Wednesday, April 30, 2014

the favela future

This thought-piece on the favelas of Rio de Janeiro, from The Guardian, manages to get it both wrong and right.

The writer, Simon Jenkins, correctly notes that "the essence of the favela sovereignty is local ownership." And he clearly gets the surreal nature of the cable cars, complete with white-gloved attendants, that the city installed over violence plagued Complexo do Alemao. How strange, then, that he doesn't quote a single favela resident -- despite the fact that one of every five people he passes every day lives in a favela.

In the same spirit, it's odd to find a picture of a normal young woman and her baby 
walking in front of a colorful mural on an otherwise empty street, captioned "Life in the Cantagalo favela" -- as if it's bizarre and amazing to simply walk down the street.

What's more, as one of the commenters on the article points out, when Jenkins suggests that the so-called pacification program, which started in 2008, "rightly acknowledged that lasting improvements of favela living conditions required government control of law and order," he ignores the history of community-led improvements that have been made over the years and the fact that, for most favela dwellers, the police never have been a positive influence. Indeed, they've been responsible for lots of violence and killings over the years.

Similarly, when he suggests that "there has to be a compromise between gentrification and stasis. Somewhere in a freer property market lie the resources to update these places," he ignores the immense amount of resources that people already have invested. They built their homes -- building and rebuilding and rebuilding again over decades. They brought water and electricity -- stealing these essentials at first, sure, but making the investment to pipe and wire their communities and homes. Freedom to develop in the manner that Jenkins seems to advocate somehow always comes to mean freedom to evict. It's a nasty business -- and favela dwellers are quite understandably anxious about losing their homes. (I don't live in a favela, but I certainly was anxious when my landlord tried to evict me.) Besides, there's already a property market in the favelas -- people buy and sell homes all the time -- and it hasn't brought the Nirvana that Jenkins hopes for.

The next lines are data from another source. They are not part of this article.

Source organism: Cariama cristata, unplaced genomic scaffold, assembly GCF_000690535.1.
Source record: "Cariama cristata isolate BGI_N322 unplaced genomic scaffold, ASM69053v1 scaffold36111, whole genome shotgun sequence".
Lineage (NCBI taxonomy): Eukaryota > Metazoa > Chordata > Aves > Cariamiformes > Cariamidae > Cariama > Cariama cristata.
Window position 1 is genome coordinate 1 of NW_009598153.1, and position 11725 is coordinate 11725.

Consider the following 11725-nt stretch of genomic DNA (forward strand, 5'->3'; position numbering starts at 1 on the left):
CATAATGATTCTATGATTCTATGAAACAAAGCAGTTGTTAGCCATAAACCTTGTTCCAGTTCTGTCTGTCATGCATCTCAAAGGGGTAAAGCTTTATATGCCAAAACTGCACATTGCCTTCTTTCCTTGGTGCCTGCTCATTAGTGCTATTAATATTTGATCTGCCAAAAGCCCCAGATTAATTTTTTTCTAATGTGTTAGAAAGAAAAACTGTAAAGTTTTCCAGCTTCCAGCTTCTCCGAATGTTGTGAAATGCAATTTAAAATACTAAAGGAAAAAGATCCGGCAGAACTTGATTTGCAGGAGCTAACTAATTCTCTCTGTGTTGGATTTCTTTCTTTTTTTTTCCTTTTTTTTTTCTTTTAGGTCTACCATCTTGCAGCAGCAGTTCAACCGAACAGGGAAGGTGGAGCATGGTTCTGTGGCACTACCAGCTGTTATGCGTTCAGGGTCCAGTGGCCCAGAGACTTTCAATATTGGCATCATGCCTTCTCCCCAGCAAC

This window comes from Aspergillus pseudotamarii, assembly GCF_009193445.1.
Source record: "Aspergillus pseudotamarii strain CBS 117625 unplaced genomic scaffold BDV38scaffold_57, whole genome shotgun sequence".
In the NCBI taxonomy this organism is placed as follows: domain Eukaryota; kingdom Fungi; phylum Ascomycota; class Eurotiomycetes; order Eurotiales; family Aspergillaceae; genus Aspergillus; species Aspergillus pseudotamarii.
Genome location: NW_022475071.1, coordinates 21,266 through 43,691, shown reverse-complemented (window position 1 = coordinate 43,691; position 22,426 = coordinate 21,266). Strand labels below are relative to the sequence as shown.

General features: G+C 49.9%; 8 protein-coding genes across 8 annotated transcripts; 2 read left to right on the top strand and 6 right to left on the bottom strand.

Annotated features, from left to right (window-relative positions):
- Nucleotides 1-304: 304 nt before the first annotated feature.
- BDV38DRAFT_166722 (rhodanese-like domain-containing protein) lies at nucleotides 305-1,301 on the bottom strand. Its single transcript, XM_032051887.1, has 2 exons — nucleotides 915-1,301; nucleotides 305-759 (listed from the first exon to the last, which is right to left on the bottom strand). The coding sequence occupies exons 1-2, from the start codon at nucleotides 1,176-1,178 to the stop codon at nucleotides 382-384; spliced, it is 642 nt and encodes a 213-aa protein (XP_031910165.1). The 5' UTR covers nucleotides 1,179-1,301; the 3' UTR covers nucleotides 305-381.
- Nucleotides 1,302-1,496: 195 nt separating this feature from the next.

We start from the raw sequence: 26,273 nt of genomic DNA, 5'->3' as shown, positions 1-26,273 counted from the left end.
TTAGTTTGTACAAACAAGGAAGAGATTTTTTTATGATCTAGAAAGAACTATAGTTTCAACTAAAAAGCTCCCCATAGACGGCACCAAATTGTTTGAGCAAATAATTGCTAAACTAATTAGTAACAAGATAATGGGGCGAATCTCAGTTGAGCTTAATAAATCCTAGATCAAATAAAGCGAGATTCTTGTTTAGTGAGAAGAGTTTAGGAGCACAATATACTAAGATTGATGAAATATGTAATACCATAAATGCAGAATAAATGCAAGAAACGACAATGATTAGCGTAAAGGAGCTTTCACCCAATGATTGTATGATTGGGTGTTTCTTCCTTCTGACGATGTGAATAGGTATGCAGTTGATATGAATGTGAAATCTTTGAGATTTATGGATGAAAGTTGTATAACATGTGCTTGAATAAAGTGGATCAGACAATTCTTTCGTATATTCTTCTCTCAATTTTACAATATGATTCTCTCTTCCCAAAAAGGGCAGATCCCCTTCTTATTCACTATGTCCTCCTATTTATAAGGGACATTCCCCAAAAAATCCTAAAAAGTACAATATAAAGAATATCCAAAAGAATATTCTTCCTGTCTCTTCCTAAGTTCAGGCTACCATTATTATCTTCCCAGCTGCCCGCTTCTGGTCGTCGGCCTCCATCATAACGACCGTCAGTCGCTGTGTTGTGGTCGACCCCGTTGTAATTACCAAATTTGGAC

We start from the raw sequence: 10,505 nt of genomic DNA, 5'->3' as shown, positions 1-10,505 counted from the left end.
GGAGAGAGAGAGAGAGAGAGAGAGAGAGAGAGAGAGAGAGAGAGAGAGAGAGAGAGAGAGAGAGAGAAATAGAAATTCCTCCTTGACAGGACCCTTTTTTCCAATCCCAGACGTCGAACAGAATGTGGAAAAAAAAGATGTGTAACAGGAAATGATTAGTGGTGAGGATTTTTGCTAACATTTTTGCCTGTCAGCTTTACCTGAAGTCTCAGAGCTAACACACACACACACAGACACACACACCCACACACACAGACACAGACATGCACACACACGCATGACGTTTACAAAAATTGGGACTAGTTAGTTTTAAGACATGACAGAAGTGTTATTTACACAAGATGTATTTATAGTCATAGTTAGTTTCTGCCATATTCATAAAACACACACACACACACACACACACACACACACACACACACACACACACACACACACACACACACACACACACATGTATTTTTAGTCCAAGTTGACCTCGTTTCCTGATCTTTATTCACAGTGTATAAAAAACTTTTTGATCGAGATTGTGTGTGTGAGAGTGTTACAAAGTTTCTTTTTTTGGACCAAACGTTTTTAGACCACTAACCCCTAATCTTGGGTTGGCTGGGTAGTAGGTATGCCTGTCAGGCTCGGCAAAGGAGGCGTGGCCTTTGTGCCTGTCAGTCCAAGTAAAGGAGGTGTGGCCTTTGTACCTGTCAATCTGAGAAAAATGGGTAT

Jenkins is right that most of us who write about or study the favelas don't get sewers built. But this is an issue of local organizing. I have argued for almost a decade now that sewers are secure tenure, that organizing for infrastructure is a hugely important strand of a strategy for the future. But organizing doesn't come from the outside. Brazil's favelados spent decades remaining under the radar because they were afraid that powerful political and development interests would conspire to push them out. Now, as those same interests are using the excuse of the World Cup and the Olympics to wage war on them, they have to learn how to emerge. This is a difficult process, and it is happening in the most dire of times.

Tuesday, April 29, 2014

brazil wages war against 20% of its people (the perils of having several blogs....sometimes you forget where you're posting.)

Sunday, April 13, 2014

demolition, eviction, and bogus new construction

Between Scotland and Brazil, you get the picture: sports is an excuse for displacement.

The Guardian offers a successful cautionary tale from Glasgow, which proposed imploding five  blocks of Red Road, a 60's era apartment development, as part of the opening ceremonies to the Commonwealth Games. Read the comments for the true outrage the article lacks: "the demolition of the Red Road flats is just part of the wider annihilation of social housing in Glasgow. The eight transformational regeneration areas (TRA’s) in the city, for instance, will see the demolition of 11,000 GHA (Glasgow Housing Association) homes. these will be replaced by 6,500 private homes and a dismal 500 social homes. an astonishing loss of 10,500 social homes in just one regen programme! (not even including Red Road).” If this is what First Minister Alex Salmond envisions for Scotland as an independent nation, it's a pretty sorry sight.

Meanwhile, The New York Times opens our eyes to the myriad desolate and decaying projects Brazil's government has pushed over the past decade. Unsaid in the article is the accusation that, despite evictions and dislocations and war against its residents in Rio de Janeiro, Brazil is way behind on its construction obligations for the World Cup. From the article: Back in 2007, when the deal was cut, then president Luiz Inacio Lula da Silva said the World Cup stadiums would be financed mostly by private companies, but today it's known that public funds are behind the vast majority of them, either through loans or tax breaks." And the government is continuing to evict people from favelas.